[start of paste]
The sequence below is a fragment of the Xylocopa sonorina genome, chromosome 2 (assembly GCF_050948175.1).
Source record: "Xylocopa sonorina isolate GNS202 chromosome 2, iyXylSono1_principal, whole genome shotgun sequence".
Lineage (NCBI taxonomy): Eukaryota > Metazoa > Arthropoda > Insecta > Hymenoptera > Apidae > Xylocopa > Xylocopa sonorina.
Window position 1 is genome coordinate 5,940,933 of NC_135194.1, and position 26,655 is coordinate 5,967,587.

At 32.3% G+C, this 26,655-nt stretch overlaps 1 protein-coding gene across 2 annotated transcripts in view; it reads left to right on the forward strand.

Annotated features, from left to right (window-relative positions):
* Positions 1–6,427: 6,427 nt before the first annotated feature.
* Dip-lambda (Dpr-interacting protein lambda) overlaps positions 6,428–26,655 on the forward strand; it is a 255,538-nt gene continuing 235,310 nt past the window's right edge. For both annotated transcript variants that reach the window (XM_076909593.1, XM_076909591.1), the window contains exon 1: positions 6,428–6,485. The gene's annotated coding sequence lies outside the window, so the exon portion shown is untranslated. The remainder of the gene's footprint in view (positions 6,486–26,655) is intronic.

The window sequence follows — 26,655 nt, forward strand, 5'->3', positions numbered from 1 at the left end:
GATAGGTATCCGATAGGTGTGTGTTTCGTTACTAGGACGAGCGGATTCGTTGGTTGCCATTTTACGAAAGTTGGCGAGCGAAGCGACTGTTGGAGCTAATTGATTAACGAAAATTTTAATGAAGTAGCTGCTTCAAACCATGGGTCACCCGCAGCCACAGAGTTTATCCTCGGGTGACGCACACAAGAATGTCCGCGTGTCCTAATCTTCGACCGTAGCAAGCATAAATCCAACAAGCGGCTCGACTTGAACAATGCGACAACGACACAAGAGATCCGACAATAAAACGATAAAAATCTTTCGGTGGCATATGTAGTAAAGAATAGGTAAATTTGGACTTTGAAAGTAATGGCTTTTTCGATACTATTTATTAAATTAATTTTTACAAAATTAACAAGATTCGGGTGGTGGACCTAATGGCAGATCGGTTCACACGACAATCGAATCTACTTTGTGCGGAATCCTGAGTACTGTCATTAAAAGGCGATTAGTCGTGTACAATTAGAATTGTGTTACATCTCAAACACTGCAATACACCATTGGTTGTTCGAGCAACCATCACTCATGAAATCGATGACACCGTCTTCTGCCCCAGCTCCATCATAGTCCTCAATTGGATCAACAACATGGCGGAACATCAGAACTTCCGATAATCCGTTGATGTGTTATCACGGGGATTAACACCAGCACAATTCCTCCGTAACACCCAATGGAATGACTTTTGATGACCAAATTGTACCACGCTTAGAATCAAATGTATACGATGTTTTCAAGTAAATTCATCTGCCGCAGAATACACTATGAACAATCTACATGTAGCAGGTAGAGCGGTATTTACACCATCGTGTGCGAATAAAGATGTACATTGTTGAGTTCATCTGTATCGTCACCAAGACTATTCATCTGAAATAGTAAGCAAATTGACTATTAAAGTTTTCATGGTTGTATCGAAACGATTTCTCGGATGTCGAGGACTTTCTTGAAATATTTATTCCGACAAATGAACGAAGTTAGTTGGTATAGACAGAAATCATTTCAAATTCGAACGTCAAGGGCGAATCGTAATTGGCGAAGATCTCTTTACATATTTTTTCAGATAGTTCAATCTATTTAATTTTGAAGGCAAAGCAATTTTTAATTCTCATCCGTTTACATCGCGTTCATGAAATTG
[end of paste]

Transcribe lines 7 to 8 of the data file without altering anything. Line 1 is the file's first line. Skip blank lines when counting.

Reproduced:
* Positions 1–6,427: 6,427 nt before the first annotated feature.
* Dip-lambda (Dpr-interacting protein lambda) overlaps positions 6,428–26,655 on the forward strand; it is a 255,538-nt gene continuing 235,310 nt past the window's right edge. For both annotated transcript variants that reach the window (XM_076909593.1, XM_076909591.1), the window contains exon 1: positions 6,428–6,485. The gene's annotated coding sequence lies outside the window, so the exon portion shown is untranslated. The remainder of the gene's footprint in view (positions 6,486–26,655) is intronic.